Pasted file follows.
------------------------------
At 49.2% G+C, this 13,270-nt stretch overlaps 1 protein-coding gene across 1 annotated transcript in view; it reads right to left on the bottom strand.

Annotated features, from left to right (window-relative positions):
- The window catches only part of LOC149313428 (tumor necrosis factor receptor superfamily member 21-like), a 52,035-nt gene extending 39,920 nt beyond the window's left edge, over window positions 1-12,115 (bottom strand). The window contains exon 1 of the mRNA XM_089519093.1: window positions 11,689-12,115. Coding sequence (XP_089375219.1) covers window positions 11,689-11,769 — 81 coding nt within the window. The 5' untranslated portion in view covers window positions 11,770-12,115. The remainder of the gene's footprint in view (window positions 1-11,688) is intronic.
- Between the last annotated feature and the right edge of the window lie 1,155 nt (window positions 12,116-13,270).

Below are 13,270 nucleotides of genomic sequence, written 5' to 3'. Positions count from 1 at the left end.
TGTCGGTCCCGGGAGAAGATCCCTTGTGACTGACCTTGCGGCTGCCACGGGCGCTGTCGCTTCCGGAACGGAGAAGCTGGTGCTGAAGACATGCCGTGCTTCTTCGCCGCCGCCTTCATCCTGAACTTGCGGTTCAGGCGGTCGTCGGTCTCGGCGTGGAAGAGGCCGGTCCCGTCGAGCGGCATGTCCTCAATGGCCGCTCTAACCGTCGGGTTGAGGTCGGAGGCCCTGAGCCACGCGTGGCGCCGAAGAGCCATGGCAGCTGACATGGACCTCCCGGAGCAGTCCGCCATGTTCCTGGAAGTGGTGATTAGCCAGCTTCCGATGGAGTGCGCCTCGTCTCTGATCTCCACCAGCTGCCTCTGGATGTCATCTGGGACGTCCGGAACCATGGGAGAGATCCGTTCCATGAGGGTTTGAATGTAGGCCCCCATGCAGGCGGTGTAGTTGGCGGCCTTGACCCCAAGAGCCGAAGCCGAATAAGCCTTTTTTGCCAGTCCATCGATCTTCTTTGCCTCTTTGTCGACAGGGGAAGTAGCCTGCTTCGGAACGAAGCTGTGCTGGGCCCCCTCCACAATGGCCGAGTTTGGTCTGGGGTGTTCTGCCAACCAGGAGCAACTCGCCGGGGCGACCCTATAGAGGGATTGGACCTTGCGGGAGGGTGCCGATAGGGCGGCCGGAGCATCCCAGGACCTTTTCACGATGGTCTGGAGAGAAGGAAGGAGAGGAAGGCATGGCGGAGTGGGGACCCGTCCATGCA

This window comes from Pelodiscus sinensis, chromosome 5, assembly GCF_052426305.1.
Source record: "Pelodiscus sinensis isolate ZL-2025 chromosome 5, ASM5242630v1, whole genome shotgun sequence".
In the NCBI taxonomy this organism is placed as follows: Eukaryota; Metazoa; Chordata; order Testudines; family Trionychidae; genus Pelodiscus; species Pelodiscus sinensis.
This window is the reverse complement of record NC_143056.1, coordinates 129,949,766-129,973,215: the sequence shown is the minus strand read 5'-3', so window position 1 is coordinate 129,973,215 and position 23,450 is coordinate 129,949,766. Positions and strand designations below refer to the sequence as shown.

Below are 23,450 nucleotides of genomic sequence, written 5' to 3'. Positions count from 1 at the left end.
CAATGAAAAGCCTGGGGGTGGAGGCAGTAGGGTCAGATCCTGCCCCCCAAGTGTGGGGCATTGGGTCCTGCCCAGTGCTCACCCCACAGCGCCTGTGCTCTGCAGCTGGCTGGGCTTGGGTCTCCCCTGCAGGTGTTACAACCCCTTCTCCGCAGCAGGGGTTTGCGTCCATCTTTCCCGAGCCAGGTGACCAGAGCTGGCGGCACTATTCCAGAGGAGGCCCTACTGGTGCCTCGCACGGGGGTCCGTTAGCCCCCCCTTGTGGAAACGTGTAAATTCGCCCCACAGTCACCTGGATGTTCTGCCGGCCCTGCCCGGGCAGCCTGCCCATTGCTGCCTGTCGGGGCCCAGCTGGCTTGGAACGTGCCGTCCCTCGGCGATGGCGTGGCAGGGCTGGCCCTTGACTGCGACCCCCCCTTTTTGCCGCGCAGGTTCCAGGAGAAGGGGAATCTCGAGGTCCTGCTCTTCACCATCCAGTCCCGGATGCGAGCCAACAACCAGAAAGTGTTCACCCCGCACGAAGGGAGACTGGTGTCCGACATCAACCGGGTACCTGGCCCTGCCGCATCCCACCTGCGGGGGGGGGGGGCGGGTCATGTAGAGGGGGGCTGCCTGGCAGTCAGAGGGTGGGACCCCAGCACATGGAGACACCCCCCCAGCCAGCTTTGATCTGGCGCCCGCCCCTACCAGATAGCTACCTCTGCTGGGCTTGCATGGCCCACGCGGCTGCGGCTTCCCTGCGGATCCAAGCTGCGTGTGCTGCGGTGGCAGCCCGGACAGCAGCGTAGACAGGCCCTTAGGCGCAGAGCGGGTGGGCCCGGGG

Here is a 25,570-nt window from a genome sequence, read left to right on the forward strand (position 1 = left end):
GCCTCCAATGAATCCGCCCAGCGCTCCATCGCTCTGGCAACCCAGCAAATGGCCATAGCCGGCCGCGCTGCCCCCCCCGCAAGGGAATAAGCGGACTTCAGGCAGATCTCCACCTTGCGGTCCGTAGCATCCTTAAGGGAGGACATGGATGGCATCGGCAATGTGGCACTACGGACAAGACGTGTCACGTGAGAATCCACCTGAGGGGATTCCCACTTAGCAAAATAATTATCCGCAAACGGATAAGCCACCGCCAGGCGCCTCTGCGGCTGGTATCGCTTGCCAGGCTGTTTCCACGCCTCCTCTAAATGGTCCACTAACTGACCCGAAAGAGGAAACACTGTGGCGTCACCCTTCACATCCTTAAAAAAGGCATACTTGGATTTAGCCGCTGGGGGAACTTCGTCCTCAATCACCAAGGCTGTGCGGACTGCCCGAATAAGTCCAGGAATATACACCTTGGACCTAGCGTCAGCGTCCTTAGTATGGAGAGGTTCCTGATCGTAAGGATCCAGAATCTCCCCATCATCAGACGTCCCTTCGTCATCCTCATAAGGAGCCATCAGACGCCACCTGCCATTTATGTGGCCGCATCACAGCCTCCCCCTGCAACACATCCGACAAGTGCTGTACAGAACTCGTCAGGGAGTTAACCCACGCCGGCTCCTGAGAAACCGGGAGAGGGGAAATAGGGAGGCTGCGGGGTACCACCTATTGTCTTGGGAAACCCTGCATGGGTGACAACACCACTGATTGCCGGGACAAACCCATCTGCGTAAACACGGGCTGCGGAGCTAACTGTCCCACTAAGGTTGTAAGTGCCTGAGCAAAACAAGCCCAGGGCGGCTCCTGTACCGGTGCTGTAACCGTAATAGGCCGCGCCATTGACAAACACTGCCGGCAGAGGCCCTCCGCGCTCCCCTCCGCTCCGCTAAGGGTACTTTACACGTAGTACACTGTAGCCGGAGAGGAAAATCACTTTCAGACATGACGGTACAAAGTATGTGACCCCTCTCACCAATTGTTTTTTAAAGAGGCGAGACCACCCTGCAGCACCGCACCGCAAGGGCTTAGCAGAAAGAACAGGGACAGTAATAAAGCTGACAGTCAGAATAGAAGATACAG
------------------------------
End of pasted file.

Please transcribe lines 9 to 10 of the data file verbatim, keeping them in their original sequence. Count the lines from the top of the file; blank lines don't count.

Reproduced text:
In the NCBI taxonomy this organism is placed as follows: Eukaryota; Metazoa; Chordata; order Testudines; family Trionychidae; genus Pelodiscus; species Pelodiscus sinensis.
This window is the reverse complement of record NC_143056.1, coordinates 129,949,766-129,973,215: the sequence shown is the minus strand read 5'-3', so window position 1 is coordinate 129,973,215 and position 23,450 is coordinate 129,949,766. Positions and strand designations below refer to the sequence as shown.